Spark of change: The Great School Electrification Challenge
By Veda Ganesan, Grade 10 from Flower Mound, Texas
Did you know that schools are among the largest consumers of energy in the public sector? They generate emissions equivalent to those of 18 coal-fired power plants or 15 million cars each year. In an age when sustainable living and cutting-edge technology are paramount, it’s only fitting that our educational institutions join the shift to clean energy.
Enter “The Great School Electrification Challenge,” created by CCL’s National Youth Action Team (NYAT). In this Challenge, teams of students ask their school boards to pledge to “electrify everything” in their schools: HVAC systems, cooking systems, lawn maintenance, school buses, and even solar panel installation. Based on Rewiring America’s “Electrify Everything in Your School Guidebook,” the NYAT has set a goal for the next year to get 15 school boards across the U.S. to pledge to electrify their school districts.
Currently, eight teams are participating in the Challenge, and we hope more will sign up!
“Participating in a Challenge is a fun, informative, and empowering way for students to engage their communities in the national shift to clean electric energy,” said Sharon Bagatell, the CCL Youth Action Coordinator.
My fellow students and I hold a unique position as the primary users of school facilities, giving us the right and influence to advocate for these changes. Taking part in the “Great School Electrification Challenge”— alongside a few friends and a supportive adult — might be the most impactful way we can directly reduce carbon emissions. And, we know these changes contribute to a safer, more comfortable school environment, as studies have linked improved air quality to better academic performance.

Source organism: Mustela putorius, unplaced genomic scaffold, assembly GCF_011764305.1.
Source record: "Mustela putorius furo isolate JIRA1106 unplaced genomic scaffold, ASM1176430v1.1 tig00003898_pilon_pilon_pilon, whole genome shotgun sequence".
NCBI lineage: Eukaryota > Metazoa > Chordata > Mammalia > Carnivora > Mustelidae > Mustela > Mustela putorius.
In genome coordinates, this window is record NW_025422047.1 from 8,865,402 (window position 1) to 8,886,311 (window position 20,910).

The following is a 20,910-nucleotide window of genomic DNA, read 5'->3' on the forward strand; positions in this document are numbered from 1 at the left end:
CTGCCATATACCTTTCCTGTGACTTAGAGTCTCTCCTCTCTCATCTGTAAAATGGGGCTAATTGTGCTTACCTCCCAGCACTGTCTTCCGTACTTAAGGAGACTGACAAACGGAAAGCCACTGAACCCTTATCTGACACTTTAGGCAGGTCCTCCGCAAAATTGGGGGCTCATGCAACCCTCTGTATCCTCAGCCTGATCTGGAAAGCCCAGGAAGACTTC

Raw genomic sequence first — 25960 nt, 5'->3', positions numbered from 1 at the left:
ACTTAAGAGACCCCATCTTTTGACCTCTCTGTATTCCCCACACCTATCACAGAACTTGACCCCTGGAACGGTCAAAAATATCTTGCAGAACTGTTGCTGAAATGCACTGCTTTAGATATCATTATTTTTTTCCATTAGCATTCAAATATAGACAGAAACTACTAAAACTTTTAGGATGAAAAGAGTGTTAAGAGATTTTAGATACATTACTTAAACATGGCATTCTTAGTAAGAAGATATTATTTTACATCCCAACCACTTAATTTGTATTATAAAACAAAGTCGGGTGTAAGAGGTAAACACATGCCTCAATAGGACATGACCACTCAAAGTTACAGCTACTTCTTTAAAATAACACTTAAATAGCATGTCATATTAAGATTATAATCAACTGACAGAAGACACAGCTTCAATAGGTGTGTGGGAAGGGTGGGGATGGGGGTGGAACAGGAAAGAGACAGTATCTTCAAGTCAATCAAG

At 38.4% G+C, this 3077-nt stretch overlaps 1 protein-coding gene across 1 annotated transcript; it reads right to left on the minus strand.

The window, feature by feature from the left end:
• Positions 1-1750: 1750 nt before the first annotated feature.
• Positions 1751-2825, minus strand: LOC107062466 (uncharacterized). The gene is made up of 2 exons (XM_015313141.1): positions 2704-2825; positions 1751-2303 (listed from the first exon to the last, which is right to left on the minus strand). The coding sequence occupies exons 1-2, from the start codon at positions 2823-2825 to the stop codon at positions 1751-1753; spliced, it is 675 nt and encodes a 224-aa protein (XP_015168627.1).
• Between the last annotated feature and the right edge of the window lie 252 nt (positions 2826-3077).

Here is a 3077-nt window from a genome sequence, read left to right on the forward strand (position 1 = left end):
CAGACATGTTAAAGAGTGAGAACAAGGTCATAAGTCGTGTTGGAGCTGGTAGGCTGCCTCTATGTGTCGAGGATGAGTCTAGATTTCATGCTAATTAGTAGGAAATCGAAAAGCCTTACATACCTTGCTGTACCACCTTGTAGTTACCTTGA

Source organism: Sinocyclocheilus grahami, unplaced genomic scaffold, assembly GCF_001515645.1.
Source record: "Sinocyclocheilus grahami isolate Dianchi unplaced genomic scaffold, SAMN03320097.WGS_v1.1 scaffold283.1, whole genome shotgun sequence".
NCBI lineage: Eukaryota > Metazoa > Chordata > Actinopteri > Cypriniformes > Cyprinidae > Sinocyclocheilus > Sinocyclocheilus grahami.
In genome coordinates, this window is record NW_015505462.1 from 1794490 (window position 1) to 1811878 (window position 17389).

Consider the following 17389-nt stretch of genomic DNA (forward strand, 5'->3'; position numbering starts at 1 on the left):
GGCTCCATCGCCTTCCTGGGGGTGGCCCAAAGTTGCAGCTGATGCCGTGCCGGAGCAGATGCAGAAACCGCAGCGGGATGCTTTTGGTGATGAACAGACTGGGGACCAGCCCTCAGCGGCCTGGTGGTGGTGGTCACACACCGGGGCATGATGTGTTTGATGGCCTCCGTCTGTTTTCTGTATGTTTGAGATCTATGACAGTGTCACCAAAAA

Members of the Tahoe Youth Team took that to heart last spring as they launched their school electrification campaign. In true CCL style, they used the “Five Levers” to guide their campaign. They have researched their school board and the district’s energy plan, drafted a resolution, spoken at local school board meetings, conducted tabling events, written op-eds, sought endorsements for their resolution, and built relationships along the way.
Team Leader Keira Scott, in a presentation at the CCL National Conference in June, shared some learnings and some recommendations: “Persevere with a purpose while being patient and respectful. Get your community involved early to show that your proposal has a lot of general support. Stay connected with other climate advocates who are doing similar work.”
Ready to get a team started in your area? Gather at least three students and one supporting adult and register for the Challenge.
As a student, it’s normal to feel daunted by these ambitious tasks, but there is a network of fellow advocates and support by the National Youth Action Team all along the way. In fact, the team held a School Electrification Resolution-Writing Workshop on Sunday, October 15 to move this important work forward.
To me, as a high school student, “The Great Electrification Challenge” is more than just structural; it is a symbol of our commitment to a brighter, greener, and more sustainable future. The Challenge empowers students to be forward-thinkers, innovators, and environmental stewards. As we continue to build and retrofit schools around the country, let us be inspired to pursue the change we wish to see, regardless of how daunting it may seem.
Veda Ganesan is a sophomore at Marcus High School in Flower Mound, Texas. She is an avid member of the National Communications and Social Media team of the NYAT. Veda is also co-founder of a youth climate advocacy group and is producer/host of her green investing podcast, Sustainable Cents.